By Canopy Team on October 2, 2017
We’re making it a priority to share the most important tree care information as it relates to our oaks. They are adapted to our climate with hot dry summers and cool wet winters, yet the average residential yard does not match these conditions.
We can keep oaks thriving longer if we follow a few critical tree care instructions.
“Every lot or homesite which boasts an oak tree is worth more than one without trees. Property owners need to be educated to…realize that it pays to care for the health of their trees as they would for their own well-being.”
– Fredrick Law Olmstead, landscape architect of Central Park and Stanford University, Palo Alto Times, June 22, 1922
The area within 10 feet of the trunk of a native oak should remain undisturbed and clear of any vegetation. Competing plants such as lawns and ivy can trap moisture around the root crown, creating the perfect environment for fungus.
Ideally all competing plants within the drip line should be removed. However, you may plant drought-tolerant species that don’t require summer water, at least ten feet from the base of the tree. Laying mulch around the trunk (but leaving the root crown exposed) can help keep ivy and other competing plants from returning.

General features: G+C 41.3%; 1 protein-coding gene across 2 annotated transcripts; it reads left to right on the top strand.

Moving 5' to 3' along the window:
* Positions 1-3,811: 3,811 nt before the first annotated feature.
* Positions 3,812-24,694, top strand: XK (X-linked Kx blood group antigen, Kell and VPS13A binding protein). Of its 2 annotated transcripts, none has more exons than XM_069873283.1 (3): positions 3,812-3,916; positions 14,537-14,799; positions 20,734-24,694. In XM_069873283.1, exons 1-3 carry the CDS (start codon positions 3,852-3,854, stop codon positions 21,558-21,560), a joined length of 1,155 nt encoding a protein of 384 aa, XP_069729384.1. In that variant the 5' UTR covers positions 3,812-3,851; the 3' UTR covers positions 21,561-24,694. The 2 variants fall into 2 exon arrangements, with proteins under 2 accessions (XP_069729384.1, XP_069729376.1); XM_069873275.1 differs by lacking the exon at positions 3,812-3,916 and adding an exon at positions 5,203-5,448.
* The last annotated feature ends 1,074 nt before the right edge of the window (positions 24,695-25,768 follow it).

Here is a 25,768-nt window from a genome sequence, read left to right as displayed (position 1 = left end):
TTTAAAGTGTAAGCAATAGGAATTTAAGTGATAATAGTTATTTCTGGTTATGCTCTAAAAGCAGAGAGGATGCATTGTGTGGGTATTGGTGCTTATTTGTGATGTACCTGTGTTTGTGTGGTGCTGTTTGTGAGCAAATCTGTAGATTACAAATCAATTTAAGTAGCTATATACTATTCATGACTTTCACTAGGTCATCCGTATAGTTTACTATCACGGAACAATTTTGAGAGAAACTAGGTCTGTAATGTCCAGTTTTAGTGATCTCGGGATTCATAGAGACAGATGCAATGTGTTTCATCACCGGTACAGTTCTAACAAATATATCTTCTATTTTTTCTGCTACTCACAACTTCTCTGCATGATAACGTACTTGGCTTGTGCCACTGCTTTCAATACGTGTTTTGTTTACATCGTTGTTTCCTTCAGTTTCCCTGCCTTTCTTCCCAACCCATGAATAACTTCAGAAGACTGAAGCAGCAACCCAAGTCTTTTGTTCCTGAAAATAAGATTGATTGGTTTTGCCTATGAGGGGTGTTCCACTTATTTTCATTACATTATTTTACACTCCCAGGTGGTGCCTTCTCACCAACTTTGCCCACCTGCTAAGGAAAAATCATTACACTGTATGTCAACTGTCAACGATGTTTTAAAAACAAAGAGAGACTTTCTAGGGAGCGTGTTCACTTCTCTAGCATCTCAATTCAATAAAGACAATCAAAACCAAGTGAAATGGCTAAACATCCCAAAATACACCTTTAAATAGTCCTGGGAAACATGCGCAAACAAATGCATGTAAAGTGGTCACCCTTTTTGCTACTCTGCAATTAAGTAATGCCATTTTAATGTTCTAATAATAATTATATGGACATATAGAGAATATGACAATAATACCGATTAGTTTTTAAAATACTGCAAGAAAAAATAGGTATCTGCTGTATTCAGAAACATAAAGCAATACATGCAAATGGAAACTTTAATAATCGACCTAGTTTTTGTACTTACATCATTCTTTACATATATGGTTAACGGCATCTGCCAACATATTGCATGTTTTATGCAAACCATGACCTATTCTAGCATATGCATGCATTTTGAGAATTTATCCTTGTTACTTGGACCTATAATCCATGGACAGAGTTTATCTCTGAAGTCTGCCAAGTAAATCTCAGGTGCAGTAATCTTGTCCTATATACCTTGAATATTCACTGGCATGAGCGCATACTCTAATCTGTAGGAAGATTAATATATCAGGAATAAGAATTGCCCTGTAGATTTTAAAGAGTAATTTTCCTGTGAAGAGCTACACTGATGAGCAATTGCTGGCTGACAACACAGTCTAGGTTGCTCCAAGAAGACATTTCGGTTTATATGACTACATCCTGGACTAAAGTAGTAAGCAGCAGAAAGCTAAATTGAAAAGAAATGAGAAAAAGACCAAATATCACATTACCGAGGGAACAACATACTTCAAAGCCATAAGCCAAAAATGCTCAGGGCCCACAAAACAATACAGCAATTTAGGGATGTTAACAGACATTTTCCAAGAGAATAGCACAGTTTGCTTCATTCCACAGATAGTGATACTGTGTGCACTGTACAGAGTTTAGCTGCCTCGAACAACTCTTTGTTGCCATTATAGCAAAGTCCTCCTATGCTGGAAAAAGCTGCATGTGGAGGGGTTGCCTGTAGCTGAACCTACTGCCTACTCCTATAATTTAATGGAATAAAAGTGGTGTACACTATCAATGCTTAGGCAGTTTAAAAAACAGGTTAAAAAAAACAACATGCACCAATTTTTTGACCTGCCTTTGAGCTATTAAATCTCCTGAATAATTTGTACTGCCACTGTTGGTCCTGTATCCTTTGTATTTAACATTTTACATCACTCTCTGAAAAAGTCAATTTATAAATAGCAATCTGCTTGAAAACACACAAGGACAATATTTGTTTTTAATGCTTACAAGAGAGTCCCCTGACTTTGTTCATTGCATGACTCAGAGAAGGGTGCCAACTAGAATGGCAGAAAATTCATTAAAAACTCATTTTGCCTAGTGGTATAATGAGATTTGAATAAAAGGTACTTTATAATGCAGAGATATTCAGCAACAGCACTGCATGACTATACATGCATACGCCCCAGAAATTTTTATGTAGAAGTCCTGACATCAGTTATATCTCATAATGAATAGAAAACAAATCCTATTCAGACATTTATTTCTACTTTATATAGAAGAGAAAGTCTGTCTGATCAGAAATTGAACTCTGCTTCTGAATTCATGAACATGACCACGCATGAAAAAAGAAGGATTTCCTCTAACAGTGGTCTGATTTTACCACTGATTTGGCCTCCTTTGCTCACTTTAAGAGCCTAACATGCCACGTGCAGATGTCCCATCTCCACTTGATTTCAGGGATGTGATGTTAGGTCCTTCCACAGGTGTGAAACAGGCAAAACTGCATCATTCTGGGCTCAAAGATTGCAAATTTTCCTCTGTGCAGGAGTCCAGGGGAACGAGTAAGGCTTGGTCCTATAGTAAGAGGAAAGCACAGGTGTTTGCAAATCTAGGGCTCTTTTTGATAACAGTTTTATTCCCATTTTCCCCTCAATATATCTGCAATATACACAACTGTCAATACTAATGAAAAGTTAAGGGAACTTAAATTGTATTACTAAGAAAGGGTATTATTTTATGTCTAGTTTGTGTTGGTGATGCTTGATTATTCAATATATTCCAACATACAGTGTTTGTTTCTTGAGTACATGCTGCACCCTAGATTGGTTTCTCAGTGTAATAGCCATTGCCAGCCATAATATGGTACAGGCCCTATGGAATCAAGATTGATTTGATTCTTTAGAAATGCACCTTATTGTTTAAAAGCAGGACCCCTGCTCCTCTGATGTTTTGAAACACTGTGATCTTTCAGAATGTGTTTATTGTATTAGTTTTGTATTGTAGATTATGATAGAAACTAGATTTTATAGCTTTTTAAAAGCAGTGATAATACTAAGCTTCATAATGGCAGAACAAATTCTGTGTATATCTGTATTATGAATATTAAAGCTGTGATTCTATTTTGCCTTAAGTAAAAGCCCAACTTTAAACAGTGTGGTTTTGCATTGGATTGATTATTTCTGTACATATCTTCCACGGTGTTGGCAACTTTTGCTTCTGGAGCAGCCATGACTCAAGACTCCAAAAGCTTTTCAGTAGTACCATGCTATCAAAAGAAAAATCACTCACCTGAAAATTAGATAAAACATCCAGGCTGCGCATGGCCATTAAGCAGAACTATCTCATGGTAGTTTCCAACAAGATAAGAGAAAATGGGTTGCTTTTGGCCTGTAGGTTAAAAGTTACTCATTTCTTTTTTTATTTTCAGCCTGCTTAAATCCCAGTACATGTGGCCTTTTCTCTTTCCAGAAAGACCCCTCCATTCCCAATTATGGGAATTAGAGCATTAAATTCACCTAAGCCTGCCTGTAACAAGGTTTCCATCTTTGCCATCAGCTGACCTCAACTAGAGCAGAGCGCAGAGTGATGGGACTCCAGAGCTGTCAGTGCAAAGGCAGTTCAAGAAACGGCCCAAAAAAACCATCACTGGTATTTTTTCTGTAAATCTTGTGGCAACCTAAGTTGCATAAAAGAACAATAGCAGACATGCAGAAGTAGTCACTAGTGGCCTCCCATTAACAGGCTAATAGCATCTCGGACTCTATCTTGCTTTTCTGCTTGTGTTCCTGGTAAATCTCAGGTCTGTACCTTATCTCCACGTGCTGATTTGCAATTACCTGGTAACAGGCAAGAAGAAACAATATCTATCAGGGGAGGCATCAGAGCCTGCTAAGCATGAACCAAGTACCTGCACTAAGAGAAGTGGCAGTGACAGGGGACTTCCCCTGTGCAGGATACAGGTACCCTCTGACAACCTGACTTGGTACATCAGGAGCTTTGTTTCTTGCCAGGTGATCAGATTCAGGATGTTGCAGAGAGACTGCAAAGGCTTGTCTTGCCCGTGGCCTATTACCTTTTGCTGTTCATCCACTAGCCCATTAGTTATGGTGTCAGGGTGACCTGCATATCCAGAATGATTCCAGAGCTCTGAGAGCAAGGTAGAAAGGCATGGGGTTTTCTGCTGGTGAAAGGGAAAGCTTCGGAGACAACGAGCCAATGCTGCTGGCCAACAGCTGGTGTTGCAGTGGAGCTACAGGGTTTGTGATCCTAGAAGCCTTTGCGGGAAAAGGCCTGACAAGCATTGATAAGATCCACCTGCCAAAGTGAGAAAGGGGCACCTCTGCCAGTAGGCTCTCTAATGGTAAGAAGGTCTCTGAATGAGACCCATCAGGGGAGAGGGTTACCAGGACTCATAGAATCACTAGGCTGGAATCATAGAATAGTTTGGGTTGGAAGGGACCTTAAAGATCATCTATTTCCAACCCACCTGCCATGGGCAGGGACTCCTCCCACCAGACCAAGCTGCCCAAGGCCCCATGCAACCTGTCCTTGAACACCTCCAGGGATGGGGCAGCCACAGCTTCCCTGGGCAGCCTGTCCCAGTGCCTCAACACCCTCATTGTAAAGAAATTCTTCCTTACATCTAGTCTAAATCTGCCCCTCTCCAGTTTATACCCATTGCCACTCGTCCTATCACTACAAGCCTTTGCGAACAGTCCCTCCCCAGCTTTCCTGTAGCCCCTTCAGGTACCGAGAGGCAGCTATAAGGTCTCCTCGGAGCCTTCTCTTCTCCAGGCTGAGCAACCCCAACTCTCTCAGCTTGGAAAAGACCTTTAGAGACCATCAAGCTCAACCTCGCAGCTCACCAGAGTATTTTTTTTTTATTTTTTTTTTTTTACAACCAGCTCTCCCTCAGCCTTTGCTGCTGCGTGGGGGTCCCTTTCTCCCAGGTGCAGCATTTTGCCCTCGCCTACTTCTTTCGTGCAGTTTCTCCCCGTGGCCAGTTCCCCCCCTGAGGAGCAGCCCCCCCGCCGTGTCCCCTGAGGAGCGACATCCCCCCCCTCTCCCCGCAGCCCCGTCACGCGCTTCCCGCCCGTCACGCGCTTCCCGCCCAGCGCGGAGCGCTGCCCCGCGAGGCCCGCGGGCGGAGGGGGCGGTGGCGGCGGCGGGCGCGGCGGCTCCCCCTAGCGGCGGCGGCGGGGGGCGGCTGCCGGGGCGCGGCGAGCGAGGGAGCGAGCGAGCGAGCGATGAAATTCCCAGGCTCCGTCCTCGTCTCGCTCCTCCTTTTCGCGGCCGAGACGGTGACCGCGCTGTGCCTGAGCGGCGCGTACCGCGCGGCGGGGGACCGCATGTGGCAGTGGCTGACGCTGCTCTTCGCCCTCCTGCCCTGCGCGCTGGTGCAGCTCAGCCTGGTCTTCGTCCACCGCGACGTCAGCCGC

Mature native oaks—Valley Oak, Coast Live Oak, and Blue Oak—do not require and do not tolerate irrigation in the dry months. Ideally no irrigation should be applied during the dry summer months to the area extending from the base of the trunk out to the tree’s drip line.
If irrigation is applied near their trunk during the dry season, the Oak Root Fungus (Armillaria) will grow due to the combination of warmth and moisture. Do not water or allow water to collect around the root flare and do not allow sprinklers to spray on the trunk.
For recently planted and young oaks up to age five, visit our Tree Watering Guidelines page for tips on watering your tree.
The California Oaks Foundation explains that mature oaks need little or no fertilization. The leaves that fall from the oak should be allowed to remain under the tree, where they eventually break down and supply nutrients. However, if those leaves are removed, “light fertilization may be appropriate in landscaped situations to replace nutrients” that would have been provided by the leaf litter. Note that fertilization should only be done if the growth of the tree is poor and only in late winter or early spring.
Any necessary pruning should be performed by an ISA-certified arborist during the winter dormant period for deciduous species or during July and August for evergreen species.
According to the California Oaks Foundation, “when an oak tree shows yellowing leaves, one thinks it lacks nutrients. Generally, this is not the case. More likely, the tree is suffering from root or crown fungus.”
Contact an ISA-certified arborist for an inspection. An arborist should also be consulted if you see signs of decay in the wood, or clusters of mushrooms growing from or next to the trunk.
California Oaks Foundation’s care of California’s native oaks